Gravity is also one of the most visually appealing movies I’ve ever seen. The movie makers used new technology to film the weightless aspects of outer space without resorting to the “Vomit Comet.”  They did a great job of giving the impression that we are spinning around helplessly in zero-G.  I compare it to such films as 1968’s 2001: A Space Odyssey and 1999’s The Matrix in terms of innovation. I fully expect Oscar nods for this film.

The Hero’s Journey is fully realized as well. Clooney as the veteran space walker plays the mentor to Bullock’s Stone. All the important plot points were hit at just the right times. Gravity clocks in at just 90 minutes but it felt like it went a lot faster. I was constantly on the edge of my seat worrying about what Stone was going to do next.

My limited knowledge of physics was not offended by this film. I did notice a couple of plot devices that were improbable (for example, one would find a trip from the Hubble Telescope to the International Space Station a bit more difficult than we see here). But that did not impact my enjoyment of the experience.

Gravity is a masterfully made movie that transported me from the safety of my theater seat to the treacherous void of space. I was captivated by the story and I felt every bit of the hero’s journey with Dr. Stone. For completely immersing me in a classic story of escape and even redemption, I give Gravity 5 out of 5 Reels.  Sandra Bullock’s portrayal of an ordinary person in the extraordinary situation of working her way home from a distant shore was heroic and personal. I give her 5 Heroes out of 5.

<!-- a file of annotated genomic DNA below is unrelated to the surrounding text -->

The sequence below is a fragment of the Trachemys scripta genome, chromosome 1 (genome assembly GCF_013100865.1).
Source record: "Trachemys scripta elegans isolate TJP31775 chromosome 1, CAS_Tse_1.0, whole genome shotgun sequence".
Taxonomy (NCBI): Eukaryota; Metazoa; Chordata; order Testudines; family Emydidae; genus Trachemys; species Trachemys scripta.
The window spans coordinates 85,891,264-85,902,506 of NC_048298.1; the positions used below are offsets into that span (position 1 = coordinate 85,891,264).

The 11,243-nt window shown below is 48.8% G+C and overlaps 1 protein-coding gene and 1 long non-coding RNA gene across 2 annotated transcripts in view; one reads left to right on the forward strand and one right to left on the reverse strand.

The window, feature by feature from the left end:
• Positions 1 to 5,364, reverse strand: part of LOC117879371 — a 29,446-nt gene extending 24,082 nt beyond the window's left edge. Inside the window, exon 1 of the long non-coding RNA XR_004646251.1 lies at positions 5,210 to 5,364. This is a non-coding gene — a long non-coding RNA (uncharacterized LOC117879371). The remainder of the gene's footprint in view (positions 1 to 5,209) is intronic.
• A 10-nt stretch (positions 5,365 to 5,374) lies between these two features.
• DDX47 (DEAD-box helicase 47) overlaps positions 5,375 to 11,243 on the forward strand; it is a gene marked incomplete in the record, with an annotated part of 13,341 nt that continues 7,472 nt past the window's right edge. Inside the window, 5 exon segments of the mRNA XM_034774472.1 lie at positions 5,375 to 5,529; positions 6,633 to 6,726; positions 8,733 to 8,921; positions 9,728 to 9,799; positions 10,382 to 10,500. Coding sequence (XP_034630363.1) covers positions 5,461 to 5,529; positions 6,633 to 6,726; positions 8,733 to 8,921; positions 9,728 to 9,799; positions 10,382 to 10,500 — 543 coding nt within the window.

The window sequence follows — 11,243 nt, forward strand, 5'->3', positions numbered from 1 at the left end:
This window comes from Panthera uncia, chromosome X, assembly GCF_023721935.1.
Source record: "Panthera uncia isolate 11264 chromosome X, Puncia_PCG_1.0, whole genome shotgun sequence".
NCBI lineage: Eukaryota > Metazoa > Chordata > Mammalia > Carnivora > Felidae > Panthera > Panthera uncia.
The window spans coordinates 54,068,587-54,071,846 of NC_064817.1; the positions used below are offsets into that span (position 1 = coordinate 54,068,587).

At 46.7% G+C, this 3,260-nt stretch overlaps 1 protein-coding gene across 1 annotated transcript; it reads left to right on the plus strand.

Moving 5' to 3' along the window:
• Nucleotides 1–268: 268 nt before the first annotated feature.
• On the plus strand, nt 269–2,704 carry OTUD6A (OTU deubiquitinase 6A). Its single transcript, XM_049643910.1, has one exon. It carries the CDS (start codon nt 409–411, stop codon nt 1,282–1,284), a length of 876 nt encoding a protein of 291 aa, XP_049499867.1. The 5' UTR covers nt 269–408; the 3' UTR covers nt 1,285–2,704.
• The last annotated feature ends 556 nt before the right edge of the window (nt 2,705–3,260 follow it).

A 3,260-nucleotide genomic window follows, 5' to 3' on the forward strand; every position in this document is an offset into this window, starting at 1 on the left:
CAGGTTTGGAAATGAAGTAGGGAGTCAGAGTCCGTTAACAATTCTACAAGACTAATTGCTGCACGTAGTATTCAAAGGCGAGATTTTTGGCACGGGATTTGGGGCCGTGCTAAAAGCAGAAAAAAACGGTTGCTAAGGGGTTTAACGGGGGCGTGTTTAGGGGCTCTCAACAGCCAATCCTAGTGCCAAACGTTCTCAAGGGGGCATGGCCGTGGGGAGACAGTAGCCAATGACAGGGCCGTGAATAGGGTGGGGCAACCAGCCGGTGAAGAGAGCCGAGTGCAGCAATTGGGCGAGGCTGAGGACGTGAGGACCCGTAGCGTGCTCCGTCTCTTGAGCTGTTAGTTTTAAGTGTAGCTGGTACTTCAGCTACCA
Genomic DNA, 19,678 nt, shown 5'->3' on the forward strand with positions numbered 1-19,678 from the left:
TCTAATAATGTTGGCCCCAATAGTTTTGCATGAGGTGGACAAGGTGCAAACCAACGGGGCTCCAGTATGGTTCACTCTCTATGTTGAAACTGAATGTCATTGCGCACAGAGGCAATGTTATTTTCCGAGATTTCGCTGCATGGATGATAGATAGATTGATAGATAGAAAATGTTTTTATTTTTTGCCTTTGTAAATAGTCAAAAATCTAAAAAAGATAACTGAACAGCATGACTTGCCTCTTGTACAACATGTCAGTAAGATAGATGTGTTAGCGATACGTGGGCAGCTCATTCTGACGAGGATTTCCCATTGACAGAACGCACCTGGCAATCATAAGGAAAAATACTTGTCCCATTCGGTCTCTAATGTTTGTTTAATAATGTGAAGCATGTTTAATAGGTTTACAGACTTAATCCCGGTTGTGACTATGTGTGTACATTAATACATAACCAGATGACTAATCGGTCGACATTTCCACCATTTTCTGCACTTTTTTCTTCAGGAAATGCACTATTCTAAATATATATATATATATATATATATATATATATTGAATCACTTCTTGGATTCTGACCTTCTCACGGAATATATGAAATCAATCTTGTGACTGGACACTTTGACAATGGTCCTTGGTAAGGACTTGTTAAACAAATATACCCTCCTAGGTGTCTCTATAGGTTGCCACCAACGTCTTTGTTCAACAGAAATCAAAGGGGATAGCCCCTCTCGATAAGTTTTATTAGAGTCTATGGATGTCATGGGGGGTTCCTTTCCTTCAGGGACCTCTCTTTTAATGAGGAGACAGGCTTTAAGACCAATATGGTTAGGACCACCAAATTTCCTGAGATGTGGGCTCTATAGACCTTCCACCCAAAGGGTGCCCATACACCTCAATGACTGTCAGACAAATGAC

Movie: reel-5  Hero: superman-5

I did enjoy Gravity and will most likely include it in my top-10 movie list for 2013, but I wouldn’t go so far as to call it as classic film or a groundbreaking film.  Gravity is an excellent, suspenseful movie that will leave you rooting for and cheering for a hero who overcomes the odds, along with her inner demons, to survive a catastrophic space accident. I highly recommend this movie and happily award it 4 Reels out of 5. The hero story has most of the classic elements and earns top honors from me in the form of 5 Heroes out of 5.

Movie: reel-4 Hero: superman-5

1 Comment

  1. I also saw it in IMAX 3D and recommend it. It was a fun ride, but a number of things chafed on me a bit:

    – The way Kowalski related to Stone was like an overly helpful husband telling his wife how to use a can opener. He really had to explain oxygen depletion and CO2 to someone with a PhD in bio-medical engineering? Thlis goes on throughout and makes Stone look like a space bimbo.
    – Under her space suit she’s in shorts and a tank top? No way. OK, it’s a movie, but it breaks the plane of realism for me.
    – Every useful space thing, including Hubble, are within “walking” distance, including a nonexistent Chinese space station? I’m told that was a “bone” they threw to the Chinese audience. OK, it’s sci-fi, I’m gonna roll with that one, but it’s outrageous.
    – The fuel guage goes to zero with two taps, just like in China Syndrome. Give me a break.
    – Stone totally guesses how to navigate a Chinese escape pod by pressing random buttons. Now we’re getting into the absurd. She’s a very, very intelligent, selected scientist. Why not make her bi-lingual? That’s more plausible than “eenie, meenie, minie, moe.”
    – Sinking to the bottom of a lake in your space suit, then holding your breath long enough to take it off and swim to the top. There’s got to be a more plausible scenario than that.

    With so much time and effort put into realism, really a MASSIVE amount, you’d think they wouldn’t spoil that realistic feel with the goofy stuff listed above.

    So, yes, I really enjoyed it, but the dumb stuff got in the way for me a bit. Cut the dumb stuff, add some more depth, and I would have floated out of my seat …